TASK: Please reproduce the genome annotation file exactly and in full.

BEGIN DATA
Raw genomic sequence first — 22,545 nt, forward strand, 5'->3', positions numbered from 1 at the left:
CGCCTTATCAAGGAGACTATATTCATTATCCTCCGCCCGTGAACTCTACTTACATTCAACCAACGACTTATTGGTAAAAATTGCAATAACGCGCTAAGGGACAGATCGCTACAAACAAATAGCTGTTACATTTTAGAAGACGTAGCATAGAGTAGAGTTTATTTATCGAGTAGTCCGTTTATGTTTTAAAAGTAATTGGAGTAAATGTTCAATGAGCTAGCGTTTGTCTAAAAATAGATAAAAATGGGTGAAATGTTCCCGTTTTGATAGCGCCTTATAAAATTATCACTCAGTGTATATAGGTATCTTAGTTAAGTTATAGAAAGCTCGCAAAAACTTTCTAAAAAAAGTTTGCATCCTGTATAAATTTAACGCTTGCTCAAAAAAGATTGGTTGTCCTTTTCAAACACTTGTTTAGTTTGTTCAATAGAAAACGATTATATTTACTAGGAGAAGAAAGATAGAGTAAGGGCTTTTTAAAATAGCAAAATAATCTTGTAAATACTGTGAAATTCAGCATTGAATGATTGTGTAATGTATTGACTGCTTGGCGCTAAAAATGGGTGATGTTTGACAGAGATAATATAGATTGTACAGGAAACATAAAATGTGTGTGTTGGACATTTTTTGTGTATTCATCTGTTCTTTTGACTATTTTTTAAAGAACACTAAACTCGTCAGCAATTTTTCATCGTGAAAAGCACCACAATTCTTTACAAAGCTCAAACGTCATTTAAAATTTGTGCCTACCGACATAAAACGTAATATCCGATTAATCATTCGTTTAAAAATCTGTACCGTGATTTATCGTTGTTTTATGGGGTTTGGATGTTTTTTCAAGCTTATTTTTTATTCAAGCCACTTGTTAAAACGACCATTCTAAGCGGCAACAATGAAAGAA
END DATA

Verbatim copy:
Raw genomic sequence first — 22,545 nt, forward strand, 5'->3', positions numbered from 1 at the left:
CGCCTTATCAAGGAGACTATATTCATTATCCTCCGCCCGTGAACTCTACTTACATTCAACCAACGACTTATTGGTAAAAATTGCAATAACGCGCTAAGGGACAGATCGCTACAAACAAATAGCTGTTACATTTTAGAAGACGTAGCATAGAGTAGAGTTTATTTATCGAGTAGTCCGTTTATGTTTTAAAAGTAATTGGAGTAAATGTTCAATGAGCTAGCGTTTGTCTAAAAATAGATAAAAATGGGTGAAATGTTCCCGTTTTGATAGCGCCTTATAAAATTATCACTCAGTGTATATAGGTATCTTAGTTAAGTTATAGAAAGCTCGCAAAAACTTTCTAAAAAAAGTTTGCATCCTGTATAAATTTAACGCTTGCTCAAAAAAGATTGGTTGTCCTTTTCAAACACTTGTTTAGTTTGTTCAATAGAAAACGATTATATTTACTAGGAGAAGAAAGATAGAGTAAGGGCTTTTTAAAATAGCAAAATAATCTTGTAAATACTGTGAAATTCAGCATTGAATGATTGTGTAATGTATTGACTGCTTGGCGCTAAAAATGGGTGATGTTTGACAGAGATAATATAGATTGTACAGGAAACATAAAATGTGTGTGTTGGACATTTTTTGTGTATTCATCTGTTCTTTTGACTATTTTTTAAAGAACACTAAACTCGTCAGCAATTTTTCATCGTGAAAAGCACCACAATTCTTTACAAAGCTCAAACGTCATTTAAAATTTGTGCCTACCGACATAAAACGTAATATCCGATTAATCATTCGTTTAAAAATCTGTACCGTGATTTATCGTTGTTTTATGGGGTTTGGATGTTTTTTCAAGCTTATTTTTTATTCAAGCCACTTGTTAAAACGACCATTCTAAGCGGCAACAATGAAAGAA